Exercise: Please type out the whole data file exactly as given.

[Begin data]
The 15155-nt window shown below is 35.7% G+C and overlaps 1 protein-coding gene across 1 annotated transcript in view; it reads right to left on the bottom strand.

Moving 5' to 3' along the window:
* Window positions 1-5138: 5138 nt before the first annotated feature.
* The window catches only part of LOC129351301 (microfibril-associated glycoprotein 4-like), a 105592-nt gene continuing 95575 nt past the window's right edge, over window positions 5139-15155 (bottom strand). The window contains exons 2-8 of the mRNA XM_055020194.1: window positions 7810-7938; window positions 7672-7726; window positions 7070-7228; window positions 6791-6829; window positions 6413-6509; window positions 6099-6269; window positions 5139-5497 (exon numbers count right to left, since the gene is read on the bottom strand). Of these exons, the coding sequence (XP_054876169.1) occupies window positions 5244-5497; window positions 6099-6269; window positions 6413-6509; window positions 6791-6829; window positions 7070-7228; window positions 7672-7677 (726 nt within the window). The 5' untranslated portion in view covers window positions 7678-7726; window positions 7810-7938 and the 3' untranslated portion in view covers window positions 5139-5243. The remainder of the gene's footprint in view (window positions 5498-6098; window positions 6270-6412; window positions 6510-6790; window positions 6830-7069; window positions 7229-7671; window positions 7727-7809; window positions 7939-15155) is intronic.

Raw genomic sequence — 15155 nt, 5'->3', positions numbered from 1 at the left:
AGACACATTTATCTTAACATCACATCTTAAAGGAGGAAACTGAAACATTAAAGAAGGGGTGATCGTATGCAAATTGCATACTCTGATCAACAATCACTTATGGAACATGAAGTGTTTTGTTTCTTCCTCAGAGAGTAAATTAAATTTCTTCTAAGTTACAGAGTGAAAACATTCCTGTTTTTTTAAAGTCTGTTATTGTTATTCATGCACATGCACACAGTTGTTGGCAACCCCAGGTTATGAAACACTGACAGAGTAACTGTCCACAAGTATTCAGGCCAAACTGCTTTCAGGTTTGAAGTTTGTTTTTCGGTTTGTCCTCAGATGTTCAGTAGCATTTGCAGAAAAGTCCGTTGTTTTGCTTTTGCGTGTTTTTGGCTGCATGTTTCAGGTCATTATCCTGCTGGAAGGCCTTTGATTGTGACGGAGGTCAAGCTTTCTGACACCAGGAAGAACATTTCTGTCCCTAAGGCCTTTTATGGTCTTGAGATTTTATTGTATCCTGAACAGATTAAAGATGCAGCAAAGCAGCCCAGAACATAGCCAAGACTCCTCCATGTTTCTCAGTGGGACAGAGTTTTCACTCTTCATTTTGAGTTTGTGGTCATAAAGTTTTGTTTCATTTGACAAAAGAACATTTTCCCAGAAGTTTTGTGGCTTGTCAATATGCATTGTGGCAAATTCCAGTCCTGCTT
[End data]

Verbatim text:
The 15155-nt window shown below is 35.7% G+C and overlaps 1 protein-coding gene across 1 annotated transcript in view; it reads right to left on the bottom strand.

Moving 5' to 3' along the window:
* Window positions 1-5138: 5138 nt before the first annotated feature.
* The window catches only part of LOC129351301 (microfibril-associated glycoprotein 4-like), a 105592-nt gene continuing 95575 nt past the window's right edge, over window positions 5139-15155 (bottom strand). The window contains exons 2-8 of the mRNA XM_055020194.1: window positions 7810-7938; window positions 7672-7726; window positions 7070-7228; window positions 6791-6829; window positions 6413-6509; window positions 6099-6269; window positions 5139-5497 (exon numbers count right to left, since the gene is read on the bottom strand). Of these exons, the coding sequence (XP_054876169.1) occupies window positions 5244-5497; window positions 6099-6269; window positions 6413-6509; window positions 6791-6829; window positions 7070-7228; window positions 7672-7677 (726 nt within the window). The 5' untranslated portion in view covers window positions 7678-7726; window positions 7810-7938 and the 3' untranslated portion in view covers window positions 5139-5243. The remainder of the gene's footprint in view (window positions 5498-6098; window positions 6270-6412; window positions 6510-6790; window positions 6830-7069; window positions 7229-7671; window positions 7727-7809; window positions 7939-15155) is intronic.

Raw genomic sequence — 15155 nt, 5'->3', positions numbered from 1 at the left:
AGACACATTTATCTTAACATCACATCTTAAAGGAGGAAACTGAAACATTAAAGAAGGGGTGATCGTATGCAAATTGCATACTCTGATCAACAATCACTTATGGAACATGAAGTGTTTTGTTTCTTCCTCAGAGAGTAAATTAAATTTCTTCTAAGTTACAGAGTGAAAACATTCCTGTTTTTTTAAAGTCTGTTATTGTTATTCATGCACATGCACACAGTTGTTGGCAACCCCAGGTTATGAAACACTGACAGAGTAACTGTCCACAAGTATTCAGGCCAAACTGCTTTCAGGTTTGAAGTTTGTTTTTCGGTTTGTCCTCAGATGTTCAGTAGCATTTGCAGAAAAGTCCGTTGTTTTGCTTTTGCGTGTTTTTGGCTGCATGTTTCAGGTCATTATCCTGCTGGAAGGCCTTTGATTGTGACGGAGGTCAAGCTTTCTGACACCAGGAAGAACATTTCTGTCCCTAAGGCCTTTTATGGTCTTGAGATTTTATTGTATCCTGAACAGATTAAAGATGCAGCAAAGCAGCCCAGAACATAGCCAAGACTCCTCCATGTTTCTCAGTGGGACAGAGTTTTCACTCTTCATTTTGAGTTTGTGGTCATAAAGTTTTGTTTCATTTGACAAAAGAACATTTTCCCAGAAGTTTTGTGGCTTGTCAATATGCATTGTGGCAAATTCCAGTCCTGCTT